I DOUBT that even the weekly stalwarts at Maison Marconi restaurant can recite all four varieties of potatoes that never leave its exalted menu.
To wit -- au gratin, julienne, hash brown and lyonnaise.
Never mashed or baked. Ever. Ever.
News that Marconi's has been sold and will one day leave 106 W. Saratoga St. will surely rattle the people who view its premises with a reverence reserved for Palm Sunday, Green Mount Cemetery and the memory of Cardinal Gibbons.
Down to serving the creamed spinach in cereal bowls, it is the restaurant where the Marconi way goes unchecked by conventionality and what others may consider normal restaurant practice.
There are those who just don't buy into the Marconi mystique. The fare isn't cheap. The dishes are fattening, old-fashioned and require exploration.
Some people feel that you have to be initiated here by old family or friends and that newcomers weren't welcomed.
The restroom plumbing is antediluvian. And it is not a dress-down address.
At first reading, the menu is more difficult, with more choices, than an SAT exam.
And yet, it is my idea of destination dining.
I happen to delight in that grand old dining room approached by worn marble steps and a polished brass rail.
The place has an infectious way of balancing a formal -- if idiosyncratic -- way of delivering food with an understated manner of being gracious.
One day when I forgot a jacket, one was supplied. One day I ran out of money. No problem. Bring it up later. One day my late mother grew overly enthusiastic when a waiter presented a full bowl of chocolate sauce. She dropped an ash from her Lucky Strike squarely in it. A fresh bowl appeared.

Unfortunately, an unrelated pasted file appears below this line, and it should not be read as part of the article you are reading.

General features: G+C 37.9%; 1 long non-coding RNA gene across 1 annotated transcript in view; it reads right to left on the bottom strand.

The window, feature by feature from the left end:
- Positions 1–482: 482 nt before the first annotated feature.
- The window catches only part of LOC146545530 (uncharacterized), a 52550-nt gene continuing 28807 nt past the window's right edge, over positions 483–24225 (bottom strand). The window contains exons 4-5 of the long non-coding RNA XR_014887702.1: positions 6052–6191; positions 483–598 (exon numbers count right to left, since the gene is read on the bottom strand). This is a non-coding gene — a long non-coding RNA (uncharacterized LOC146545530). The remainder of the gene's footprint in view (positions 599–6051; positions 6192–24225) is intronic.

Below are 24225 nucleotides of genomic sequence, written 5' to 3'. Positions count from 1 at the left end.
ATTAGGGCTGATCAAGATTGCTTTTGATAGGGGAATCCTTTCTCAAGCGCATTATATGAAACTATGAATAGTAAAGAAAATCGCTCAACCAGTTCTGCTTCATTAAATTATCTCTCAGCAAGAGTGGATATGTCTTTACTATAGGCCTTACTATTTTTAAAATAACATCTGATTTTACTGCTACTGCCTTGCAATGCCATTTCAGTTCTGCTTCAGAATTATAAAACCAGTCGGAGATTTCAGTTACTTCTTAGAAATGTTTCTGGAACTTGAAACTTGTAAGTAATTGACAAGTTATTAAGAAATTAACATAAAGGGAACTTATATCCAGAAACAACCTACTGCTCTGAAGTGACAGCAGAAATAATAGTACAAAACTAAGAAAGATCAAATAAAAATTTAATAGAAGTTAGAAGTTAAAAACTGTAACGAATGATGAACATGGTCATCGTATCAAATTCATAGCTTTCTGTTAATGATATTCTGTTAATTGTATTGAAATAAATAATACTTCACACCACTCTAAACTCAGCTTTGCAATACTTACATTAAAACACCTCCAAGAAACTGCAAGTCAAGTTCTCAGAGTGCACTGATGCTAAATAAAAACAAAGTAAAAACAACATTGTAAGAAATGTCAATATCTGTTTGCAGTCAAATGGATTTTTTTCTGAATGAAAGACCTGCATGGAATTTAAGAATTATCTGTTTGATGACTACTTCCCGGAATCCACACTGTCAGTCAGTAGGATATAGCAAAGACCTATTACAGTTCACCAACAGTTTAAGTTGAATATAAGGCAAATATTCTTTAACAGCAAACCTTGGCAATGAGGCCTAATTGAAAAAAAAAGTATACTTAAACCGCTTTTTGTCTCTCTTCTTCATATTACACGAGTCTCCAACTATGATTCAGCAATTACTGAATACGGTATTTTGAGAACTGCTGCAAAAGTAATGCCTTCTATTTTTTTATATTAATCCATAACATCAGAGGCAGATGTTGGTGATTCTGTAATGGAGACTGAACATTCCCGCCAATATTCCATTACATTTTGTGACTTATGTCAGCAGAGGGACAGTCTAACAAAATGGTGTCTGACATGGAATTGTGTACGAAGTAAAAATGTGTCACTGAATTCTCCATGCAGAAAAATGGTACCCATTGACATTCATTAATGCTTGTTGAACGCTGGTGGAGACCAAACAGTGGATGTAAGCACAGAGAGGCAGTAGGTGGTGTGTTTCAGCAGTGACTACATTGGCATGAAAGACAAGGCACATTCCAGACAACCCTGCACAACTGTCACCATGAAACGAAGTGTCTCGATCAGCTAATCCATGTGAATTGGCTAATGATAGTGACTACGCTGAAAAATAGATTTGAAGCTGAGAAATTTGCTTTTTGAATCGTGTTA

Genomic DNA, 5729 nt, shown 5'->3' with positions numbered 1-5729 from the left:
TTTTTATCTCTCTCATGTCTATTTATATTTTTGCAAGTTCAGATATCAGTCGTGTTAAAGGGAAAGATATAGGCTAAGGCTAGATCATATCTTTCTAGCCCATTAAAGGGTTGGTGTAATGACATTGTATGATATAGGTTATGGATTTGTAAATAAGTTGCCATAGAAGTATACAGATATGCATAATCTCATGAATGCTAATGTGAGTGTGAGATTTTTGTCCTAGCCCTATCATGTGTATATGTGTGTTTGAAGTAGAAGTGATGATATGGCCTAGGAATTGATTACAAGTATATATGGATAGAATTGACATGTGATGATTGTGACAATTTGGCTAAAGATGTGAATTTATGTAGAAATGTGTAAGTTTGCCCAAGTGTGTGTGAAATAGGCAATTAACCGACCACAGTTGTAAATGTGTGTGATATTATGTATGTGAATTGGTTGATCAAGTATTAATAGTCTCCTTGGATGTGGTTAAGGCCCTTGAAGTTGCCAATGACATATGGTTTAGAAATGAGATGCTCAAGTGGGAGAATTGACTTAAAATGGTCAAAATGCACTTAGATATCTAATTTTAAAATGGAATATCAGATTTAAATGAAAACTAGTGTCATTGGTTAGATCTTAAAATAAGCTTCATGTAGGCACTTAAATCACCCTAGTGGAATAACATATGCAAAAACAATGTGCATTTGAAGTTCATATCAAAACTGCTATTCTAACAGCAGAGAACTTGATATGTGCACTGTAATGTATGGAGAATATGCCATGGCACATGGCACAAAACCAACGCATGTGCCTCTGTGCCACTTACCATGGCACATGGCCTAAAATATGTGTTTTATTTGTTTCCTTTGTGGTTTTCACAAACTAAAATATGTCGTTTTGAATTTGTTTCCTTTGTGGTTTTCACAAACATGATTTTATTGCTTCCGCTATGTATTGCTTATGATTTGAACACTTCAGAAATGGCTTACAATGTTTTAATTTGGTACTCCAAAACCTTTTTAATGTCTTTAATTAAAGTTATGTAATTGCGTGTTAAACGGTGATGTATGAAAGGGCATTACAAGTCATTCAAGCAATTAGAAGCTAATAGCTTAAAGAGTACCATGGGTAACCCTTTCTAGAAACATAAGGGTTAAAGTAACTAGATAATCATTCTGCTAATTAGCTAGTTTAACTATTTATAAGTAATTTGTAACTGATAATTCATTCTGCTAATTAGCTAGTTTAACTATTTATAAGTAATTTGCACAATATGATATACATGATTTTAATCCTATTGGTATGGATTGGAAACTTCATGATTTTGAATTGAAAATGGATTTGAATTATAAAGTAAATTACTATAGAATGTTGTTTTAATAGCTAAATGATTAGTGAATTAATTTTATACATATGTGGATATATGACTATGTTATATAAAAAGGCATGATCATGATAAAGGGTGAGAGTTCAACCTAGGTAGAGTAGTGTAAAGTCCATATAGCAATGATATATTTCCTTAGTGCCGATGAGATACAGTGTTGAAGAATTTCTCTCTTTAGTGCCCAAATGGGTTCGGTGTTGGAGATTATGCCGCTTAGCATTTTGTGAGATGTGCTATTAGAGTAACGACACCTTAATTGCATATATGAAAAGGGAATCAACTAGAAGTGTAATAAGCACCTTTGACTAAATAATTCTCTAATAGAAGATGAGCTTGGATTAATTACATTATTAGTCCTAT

The Marconi's customers are half the fun. They constitute a fine show of Baltimore people theater.
I could always count on seeing my trusted friend Charles Quandt at his east-wall table whenever I stopped in for lunch. Charles was perhaps the most dignified lawyer I've ever known. (He wore silk hose to the end.) For decades he represented the Johns Hopkins University.
He loved Marconi's and ate there every day, including some Saturdays, from the 1930s until he died in the 1990s. Charles, despite his affection for the place, could be as tough on the food as any courtroom adversary. He'd send rockfish back to the kitchen. Ditto if the julienne potatoes were soggy.
The ice cream that supported the chocolate sauce wasn't as good as it once was, he contended.
And when he died, the restaurant's owner, Ilene Booke, sat in the upper pew of Emmanuel Episcopal Church among Charles' mourners.
I think of the evening not so long ago that I was into a couple of drinks at the place when the waiter appeared and was ready to take down the main order.
I said I'll have the sweetbreads.
The waiter, in a voice that was both self-mocking and haughty, said, "Will that be sweetbreads Sarah Bernhardt, or creamed, broiled or bordelaise?"
Now confronted by four choices, I inquired about the Sarah Bernhardt sweetbreads. Those, he informed me, contained ham and chicken livers -- "All the organ meats possible."
That's for me.
Somehow I fear that as Peter Angelos uproots Marconi's and moves it to a new address, the soup bowls might disappear. Pleasing the Charles Quandts of Baltimore is no easy trick. And yet, where would Baltimore be without a place where they serve chicken a la king five days a week, vacations excepted?